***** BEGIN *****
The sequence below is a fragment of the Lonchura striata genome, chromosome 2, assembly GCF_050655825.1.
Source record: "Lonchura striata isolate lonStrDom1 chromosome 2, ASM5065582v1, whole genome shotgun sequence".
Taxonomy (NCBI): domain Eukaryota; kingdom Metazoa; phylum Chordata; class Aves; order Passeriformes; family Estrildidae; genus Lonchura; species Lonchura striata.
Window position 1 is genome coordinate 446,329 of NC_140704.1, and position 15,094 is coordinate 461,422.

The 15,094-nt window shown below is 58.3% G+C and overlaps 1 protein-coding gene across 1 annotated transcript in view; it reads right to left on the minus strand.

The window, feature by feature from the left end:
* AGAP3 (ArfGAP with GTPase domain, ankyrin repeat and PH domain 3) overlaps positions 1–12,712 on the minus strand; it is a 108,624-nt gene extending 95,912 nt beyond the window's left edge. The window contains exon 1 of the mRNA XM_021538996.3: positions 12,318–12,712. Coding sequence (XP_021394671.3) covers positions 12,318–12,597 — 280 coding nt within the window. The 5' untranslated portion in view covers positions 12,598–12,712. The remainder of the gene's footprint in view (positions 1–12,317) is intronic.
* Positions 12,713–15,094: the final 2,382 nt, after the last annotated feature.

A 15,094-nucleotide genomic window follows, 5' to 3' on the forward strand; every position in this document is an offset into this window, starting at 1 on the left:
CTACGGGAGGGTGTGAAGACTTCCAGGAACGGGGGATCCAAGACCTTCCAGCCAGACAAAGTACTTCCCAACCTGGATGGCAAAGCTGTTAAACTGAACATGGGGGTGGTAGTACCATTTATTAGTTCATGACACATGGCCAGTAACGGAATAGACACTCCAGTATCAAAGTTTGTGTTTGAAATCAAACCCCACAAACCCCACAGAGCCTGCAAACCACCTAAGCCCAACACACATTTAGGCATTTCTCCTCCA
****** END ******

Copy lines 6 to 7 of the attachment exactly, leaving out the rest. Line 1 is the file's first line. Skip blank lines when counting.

The window, feature by feature from the left end:
* AGAP3 (ArfGAP with GTPase domain, ankyrin repeat and PH domain 3) overlaps positions 1–12,712 on the minus strand; it is a 108,624-nt gene extending 95,912 nt beyond the window's left edge. The window contains exon 1 of the mRNA XM_021538996.3: positions 12,318–12,712. Coding sequence (XP_021394671.3) covers positions 12,318–12,597 — 280 coding nt within the window. The 5' untranslated portion in view covers positions 12,598–12,712. The remainder of the gene's footprint in view (positions 1–12,317) is intronic.